Packed with dietary fiber, this tropical fruit slows down digestion to help maintain a steady blood sugar level. Not only will you stay fuller longer to fight snack cravings, soluble fiber can also help to relieve common digestive issues like constipation and diarrhea. One four-week study demonstrated that eating mango daily is more effective than taking supplements containing equivalent amounts of soluble fibers!


The Many Uses for Mangoes

Made in Nature dried mangos are some of the tastiest dried mangos available, so you’ll be tempted to eat all of them straight out of the bag. But in case you have a few left over, they are a great way to add sweetness and flavor to plain old oatmeal or yogurt for a quick and simple meal. Small mango pieces can be added to your favorite trail mix for a sweet and nutritious snack. Top off a salad with some dried sliced mango or garnish a plate of grilled shrimp with diced mango. They have a beautiful gold color that would be a pretty and natural addition to decorating cakes or cupcakes.

If you’re a mango enthusiast and want even more ideas for adding mangos to your daily diet, check out this delicious recipe for Mango Coconut Rice.

Recipe: Mango Coconut Rice

This delicious Mango Coconut Rice Bowl is a great way to use dried mangos to create an exotic and flavorful meal. This delightful combination of mango, coconut, and rice makes for a perfect meal for lunch or side dish for dinner and comes together quickly with minimal effort.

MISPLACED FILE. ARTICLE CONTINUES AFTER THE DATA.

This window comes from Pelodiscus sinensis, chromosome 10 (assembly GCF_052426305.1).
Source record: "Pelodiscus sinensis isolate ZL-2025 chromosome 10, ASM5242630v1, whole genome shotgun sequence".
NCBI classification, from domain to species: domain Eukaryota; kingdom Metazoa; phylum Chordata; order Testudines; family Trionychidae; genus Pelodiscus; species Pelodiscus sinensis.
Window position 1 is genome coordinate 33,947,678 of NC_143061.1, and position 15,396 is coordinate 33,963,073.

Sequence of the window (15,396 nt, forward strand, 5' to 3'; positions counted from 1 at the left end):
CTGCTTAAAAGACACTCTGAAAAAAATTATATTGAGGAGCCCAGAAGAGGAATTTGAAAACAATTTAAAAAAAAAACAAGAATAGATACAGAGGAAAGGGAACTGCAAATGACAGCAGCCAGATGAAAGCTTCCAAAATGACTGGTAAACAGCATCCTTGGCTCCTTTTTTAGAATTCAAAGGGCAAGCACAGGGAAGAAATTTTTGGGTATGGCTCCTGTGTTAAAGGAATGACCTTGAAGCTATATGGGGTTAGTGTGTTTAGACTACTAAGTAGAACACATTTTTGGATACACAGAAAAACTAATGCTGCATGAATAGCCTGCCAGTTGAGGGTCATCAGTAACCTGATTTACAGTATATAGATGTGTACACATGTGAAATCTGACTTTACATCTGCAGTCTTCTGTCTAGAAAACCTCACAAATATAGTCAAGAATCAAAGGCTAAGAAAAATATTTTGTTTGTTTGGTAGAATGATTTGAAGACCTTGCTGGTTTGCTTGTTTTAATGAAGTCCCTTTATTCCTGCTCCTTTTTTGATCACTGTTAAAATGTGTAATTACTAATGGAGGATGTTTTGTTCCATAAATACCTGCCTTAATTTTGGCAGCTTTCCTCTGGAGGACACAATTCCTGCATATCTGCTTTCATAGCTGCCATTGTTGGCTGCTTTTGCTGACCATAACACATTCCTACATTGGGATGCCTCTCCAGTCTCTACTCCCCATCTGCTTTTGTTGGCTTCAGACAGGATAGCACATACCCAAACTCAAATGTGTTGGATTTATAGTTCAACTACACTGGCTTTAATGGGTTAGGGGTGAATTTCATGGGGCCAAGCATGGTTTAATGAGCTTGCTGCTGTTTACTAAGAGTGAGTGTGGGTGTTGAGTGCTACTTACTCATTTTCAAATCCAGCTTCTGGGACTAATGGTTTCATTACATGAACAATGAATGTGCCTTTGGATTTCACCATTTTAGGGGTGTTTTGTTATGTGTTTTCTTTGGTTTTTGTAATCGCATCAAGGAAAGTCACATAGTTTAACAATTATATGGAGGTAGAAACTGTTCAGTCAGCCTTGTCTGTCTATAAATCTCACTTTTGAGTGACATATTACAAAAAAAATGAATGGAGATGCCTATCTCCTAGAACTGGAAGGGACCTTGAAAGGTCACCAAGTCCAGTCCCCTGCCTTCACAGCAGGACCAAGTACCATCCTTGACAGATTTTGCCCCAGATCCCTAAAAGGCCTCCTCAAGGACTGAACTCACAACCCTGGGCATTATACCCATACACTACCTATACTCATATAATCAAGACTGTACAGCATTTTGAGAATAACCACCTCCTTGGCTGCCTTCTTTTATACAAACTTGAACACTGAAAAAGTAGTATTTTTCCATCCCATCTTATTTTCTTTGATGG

• 1 cup of jasmine rice
  • 1/2 cup of desiccated unsweetened coconut
  • 2 tablespoons of coconut oil
  • 3 ounces (up to 8 ounces) of dried mangos chopped, or use Second Chances Mango bits, soaked in 1/3 cup water for 15 minutes

Begin by heating the coconut oil in a medium pot over medium-high heat. Once hot, add the jasmine rice and toast it for about 2 minutes until lightly golden brown. Stir in the desiccated coconut and cook for an additional minute before adding 2 cups of water. Turn up the heat to high and bring the mixture to a boil. Once boiling, reduce the heat to low and cover with a lid. Simmer for 15 minutes without lifting the lid off the pot at any point during cooking time.

Remove your pot from heat and fluff your jasmine rice with a fork before adding in your rehydrated mangos (including any liquid left behind) and put on low heat for a few minutes to warm the mangos.

Stir everything together well so that all ingredients are evenly distributed throughout, then set aside until ready to serve.When it's time to serve your Mango Coconut Rice Bowls, you can either divide into four bowls or portion out onto each individual plate. Before serving, top each bowl/plate with some fresh chopped cilantro or chopped cashews. Enjoy!


      • Lebaka, V.R.; Wee, Y.-J.; Ye, W.; Korivi, M. Nutritional Composition and Bioactive Compounds in Three Different Parts of Mango Fruit. Int. J. Environ. Res. Public Health 2021, 18, 741. https://
      • Venancio VP, Kim H, Sirven MA, Tekwe CD, Honvoh G, Talcott ST, Mertens-Talcott SU. Polyphenol-rich Mango (Mangifera indica L.) Ameliorate Functional Constipation Symptoms in Humans beyond Equivalent Amount of Fiber. Mol Nutr Food Res. 2018 Jun;62(12):e1701034. doi: 10.1002/mnfr.201701034